Thursday, June 11, 2009

If You Want to Walk on Water

You have to get out of the boat.

boatFear is a powerful emotion.  It drives us to do things we may not want to do; just   things we may need.  Fear can also starve us from growing as individuals. One of my biggest fears is that of failure.  I have such high expectations of myself that there are times I do not even try to succeed in fear of failing.  I would rather not try so I can avoid not being perfect at something.  Golf happens to be something I would love to play more often but hate the fact that I am not constant.  Brad tries to tell me this is just part of the game but I have decided to stick to driving the cart, locating the beverage cart, and commentary.

In the past, fear has stopped me from potential personal growth as well.  You see, I love people but I have trust issues.  For the sake of keeping this "brief" let's chalk it up to something way back in the day that I can explain later.  This particular experience had a lasting effect on me.  This relationship impacted my romantic relationships as I grew up as well as my friendships.   Although you may not see it on the cover, the book does not tell the whole story inside.  You have to read between the lines.

I do not like to be in situations that make me vulnerable.  With that said, you can imagine why some may say I have "control" issues.  My rational is that if I am the vulnerable one in a scenario, I am not in control.

I am stepping out of my comfort zone this weekend; or should I say, stepping out of the boat.  I do not expect to walk on water at first, but I do expect to be changed.  I was recruited to be a volunteer mentor at the Boys and Girls Town of Missouri Changing Prisms retreat. This is the description of the event from the website:

Changing Prisms is a two-day, task-oriented workshop that provides the young women of Boys & Girls Town with an opportunity to work side-by-side with women who are successful in both their business and personal lives. Throughout the workshop the mentors provide support by sharing personal life-changing experiences, help the girls identify anxieties that keep them from being successful in their endeavors and work with them to establish goals that are realistic for them individually.

Mentors and licensed therapists lead 40 girls as they work in small groups to complete a variety of diverse activities that are both intellectually and physically challenging. Because of the intensity of these tasks, the young women experience immediate gratification, improving their confidence and self-esteem and developing positive coping and social skills.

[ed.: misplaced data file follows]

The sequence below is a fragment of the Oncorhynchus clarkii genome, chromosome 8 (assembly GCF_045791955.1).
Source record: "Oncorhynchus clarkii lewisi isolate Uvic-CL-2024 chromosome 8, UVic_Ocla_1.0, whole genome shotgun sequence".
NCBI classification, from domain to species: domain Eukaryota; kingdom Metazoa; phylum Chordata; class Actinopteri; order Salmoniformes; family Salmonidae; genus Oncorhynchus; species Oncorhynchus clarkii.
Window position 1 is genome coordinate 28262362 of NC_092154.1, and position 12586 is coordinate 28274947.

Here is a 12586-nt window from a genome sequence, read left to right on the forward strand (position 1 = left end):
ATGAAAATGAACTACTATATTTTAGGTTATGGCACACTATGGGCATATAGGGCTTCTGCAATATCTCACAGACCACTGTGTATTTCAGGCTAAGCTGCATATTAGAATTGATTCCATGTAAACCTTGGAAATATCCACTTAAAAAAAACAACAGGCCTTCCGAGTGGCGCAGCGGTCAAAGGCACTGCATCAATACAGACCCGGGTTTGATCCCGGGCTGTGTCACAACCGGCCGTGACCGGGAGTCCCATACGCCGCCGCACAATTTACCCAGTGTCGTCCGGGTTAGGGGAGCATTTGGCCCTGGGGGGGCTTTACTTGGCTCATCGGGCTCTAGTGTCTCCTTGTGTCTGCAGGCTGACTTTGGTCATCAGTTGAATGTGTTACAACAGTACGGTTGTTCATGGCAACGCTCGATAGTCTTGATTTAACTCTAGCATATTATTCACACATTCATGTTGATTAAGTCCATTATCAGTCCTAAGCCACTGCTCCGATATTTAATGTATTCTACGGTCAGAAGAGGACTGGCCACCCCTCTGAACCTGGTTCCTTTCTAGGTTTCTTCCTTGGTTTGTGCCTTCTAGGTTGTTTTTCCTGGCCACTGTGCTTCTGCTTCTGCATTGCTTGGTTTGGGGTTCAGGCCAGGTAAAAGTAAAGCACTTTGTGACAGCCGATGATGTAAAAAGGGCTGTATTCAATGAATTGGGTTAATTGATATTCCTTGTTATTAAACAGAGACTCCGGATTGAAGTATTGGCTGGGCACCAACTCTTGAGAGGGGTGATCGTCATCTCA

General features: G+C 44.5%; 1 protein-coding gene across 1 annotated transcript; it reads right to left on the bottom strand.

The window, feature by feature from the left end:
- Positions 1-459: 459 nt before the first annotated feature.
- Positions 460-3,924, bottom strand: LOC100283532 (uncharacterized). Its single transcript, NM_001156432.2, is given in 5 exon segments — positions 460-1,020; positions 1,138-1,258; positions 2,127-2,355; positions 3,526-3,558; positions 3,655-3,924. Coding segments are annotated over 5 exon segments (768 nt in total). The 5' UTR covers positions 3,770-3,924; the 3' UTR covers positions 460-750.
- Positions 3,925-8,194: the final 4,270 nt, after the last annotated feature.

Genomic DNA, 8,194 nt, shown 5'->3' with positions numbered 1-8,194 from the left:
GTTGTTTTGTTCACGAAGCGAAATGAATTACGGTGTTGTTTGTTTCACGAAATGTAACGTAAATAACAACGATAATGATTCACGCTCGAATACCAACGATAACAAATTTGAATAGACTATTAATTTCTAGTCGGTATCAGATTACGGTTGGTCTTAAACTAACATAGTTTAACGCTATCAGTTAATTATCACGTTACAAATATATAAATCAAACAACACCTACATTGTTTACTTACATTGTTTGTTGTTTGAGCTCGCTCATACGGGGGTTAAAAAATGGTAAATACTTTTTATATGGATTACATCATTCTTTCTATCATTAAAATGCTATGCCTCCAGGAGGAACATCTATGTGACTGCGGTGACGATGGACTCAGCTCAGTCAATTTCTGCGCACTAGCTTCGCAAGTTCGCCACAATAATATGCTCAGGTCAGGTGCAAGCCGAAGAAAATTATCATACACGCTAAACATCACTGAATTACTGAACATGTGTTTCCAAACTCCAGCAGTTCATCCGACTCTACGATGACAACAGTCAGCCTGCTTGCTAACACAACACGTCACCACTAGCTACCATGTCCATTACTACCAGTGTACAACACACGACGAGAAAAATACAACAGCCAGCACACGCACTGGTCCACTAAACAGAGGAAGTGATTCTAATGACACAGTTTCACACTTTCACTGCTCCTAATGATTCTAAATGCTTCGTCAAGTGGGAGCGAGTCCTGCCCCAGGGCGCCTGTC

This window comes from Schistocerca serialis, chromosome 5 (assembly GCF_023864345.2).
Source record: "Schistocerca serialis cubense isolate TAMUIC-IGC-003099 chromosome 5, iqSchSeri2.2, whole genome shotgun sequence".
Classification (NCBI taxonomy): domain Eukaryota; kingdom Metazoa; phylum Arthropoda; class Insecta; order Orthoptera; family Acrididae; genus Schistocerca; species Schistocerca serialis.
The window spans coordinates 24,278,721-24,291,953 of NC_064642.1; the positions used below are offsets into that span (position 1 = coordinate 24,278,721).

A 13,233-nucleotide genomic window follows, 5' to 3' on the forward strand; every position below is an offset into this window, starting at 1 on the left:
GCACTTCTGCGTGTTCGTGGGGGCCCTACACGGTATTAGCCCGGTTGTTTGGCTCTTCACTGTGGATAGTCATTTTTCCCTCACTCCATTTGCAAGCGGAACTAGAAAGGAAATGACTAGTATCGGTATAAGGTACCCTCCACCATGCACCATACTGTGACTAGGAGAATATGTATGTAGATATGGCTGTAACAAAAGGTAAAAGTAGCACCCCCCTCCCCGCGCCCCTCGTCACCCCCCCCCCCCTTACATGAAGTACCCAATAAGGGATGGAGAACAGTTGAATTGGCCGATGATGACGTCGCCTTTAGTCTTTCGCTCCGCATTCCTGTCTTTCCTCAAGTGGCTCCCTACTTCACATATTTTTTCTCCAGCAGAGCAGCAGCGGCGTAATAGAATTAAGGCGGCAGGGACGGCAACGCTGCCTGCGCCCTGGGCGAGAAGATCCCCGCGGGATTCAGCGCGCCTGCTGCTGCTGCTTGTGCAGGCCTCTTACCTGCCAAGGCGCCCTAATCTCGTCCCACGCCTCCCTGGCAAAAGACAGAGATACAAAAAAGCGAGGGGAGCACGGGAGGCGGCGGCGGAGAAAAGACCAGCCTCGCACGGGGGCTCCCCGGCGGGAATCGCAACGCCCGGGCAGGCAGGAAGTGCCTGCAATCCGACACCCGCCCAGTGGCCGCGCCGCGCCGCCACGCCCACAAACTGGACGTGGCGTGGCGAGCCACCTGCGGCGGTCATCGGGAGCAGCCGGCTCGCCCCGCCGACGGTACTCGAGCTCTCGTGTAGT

To put it lightly, I am petrified.  I know I am going to get more out of this than I think I can ever give to these young woman.  I am honored to even be considered a mentor for the cause.  I have no idea what to expect.  My fear this time is exciting, yet rather than immobilizing me, it is motivating me.  I fear if I do not go, what will I miss.

To move out of our comfort zones, we must face our fears.  When the disciples saw Jesus walking on the lake, they were terrified. ‘It’s a ghost,’ they said, and cried out in fear” (v. 26). They were crossing the lake. The wind was blowing. They looked up and saw somebody walking on the water. They were scared! Peter had to deal with his fear to get out of the boat. The boat was his comfort zone. The rough water might have made him uncomfortable, but he had been in rough water before. He had never seen anyone walk on water.  When Peter stepped out of the boat, he stepped out of his comfort zone. I wonder what his first step looked like when he put his foot onto the water. His heart must have been pounding! He had to face his fear to step onto the water. Peter did pretty well for a few steps. He was actually walking on the water! Peter was walking toward Jesus. Then he took his eyes off Jesus, and his
fear started to get the best of him. He noticed the wind, and as his faith gave way to fear, Peter started to sink.  When faith gives way to fear, we always start to sink. To move out of our comfort zone, we must  face our fears. Fear will keep us in a circle of what is predictable and comfortable.  If there is something you fear, face it. Stop running from it. Walk toward it.

First I have a two hour drive...then I will walk.

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